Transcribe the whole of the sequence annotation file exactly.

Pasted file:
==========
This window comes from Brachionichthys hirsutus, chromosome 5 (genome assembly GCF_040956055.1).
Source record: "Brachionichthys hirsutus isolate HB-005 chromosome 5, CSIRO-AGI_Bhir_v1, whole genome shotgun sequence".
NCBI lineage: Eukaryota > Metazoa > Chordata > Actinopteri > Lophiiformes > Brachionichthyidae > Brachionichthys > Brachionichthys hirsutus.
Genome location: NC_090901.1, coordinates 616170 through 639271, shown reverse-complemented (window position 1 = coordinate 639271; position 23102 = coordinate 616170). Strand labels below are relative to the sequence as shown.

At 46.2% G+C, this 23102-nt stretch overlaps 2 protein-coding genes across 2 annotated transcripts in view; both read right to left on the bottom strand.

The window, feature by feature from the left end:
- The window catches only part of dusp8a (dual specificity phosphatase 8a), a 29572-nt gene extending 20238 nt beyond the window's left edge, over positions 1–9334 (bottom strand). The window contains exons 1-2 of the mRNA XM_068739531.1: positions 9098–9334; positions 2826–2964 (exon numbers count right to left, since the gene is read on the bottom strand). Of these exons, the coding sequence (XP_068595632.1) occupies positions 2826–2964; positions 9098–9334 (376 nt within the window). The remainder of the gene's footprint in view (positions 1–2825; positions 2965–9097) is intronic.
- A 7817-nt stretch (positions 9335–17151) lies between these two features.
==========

This window comes from Brachionichthys hirsutus, chromosome 5 (genome assembly GCF_040956055.1).
Source record: "Brachionichthys hirsutus isolate HB-005 chromosome 5, CSIRO-AGI_Bhir_v1, whole genome shotgun sequence".
NCBI lineage: Eukaryota > Metazoa > Chordata > Actinopteri > Lophiiformes > Brachionichthyidae > Brachionichthys > Brachionichthys hirsutus.
Genome location: NC_090901.1, coordinates 616170 through 639271, shown reverse-complemented (window position 1 = coordinate 639271; position 23102 = coordinate 616170). Strand labels below are relative to the sequence as shown.

At 46.2% G+C, this 23102-nt stretch overlaps 2 protein-coding genes across 2 annotated transcripts in view; both read right to left on the bottom strand.

The window, feature by feature from the left end:
- The window catches only part of dusp8a (dual specificity phosphatase 8a), a 29572-nt gene extending 20238 nt beyond the window's left edge, over positions 1–9334 (bottom strand). The window contains exons 1-2 of the mRNA XM_068739531.1: positions 9098–9334; positions 2826–2964 (exon numbers count right to left, since the gene is read on the bottom strand). Of these exons, the coding sequence (XP_068595632.1) occupies positions 2826–2964; positions 9098–9334 (376 nt within the window). The remainder of the gene's footprint in view (positions 1–2825; positions 2965–9097) is intronic.
- A 7817-nt stretch (positions 9335–17151) lies between these two features.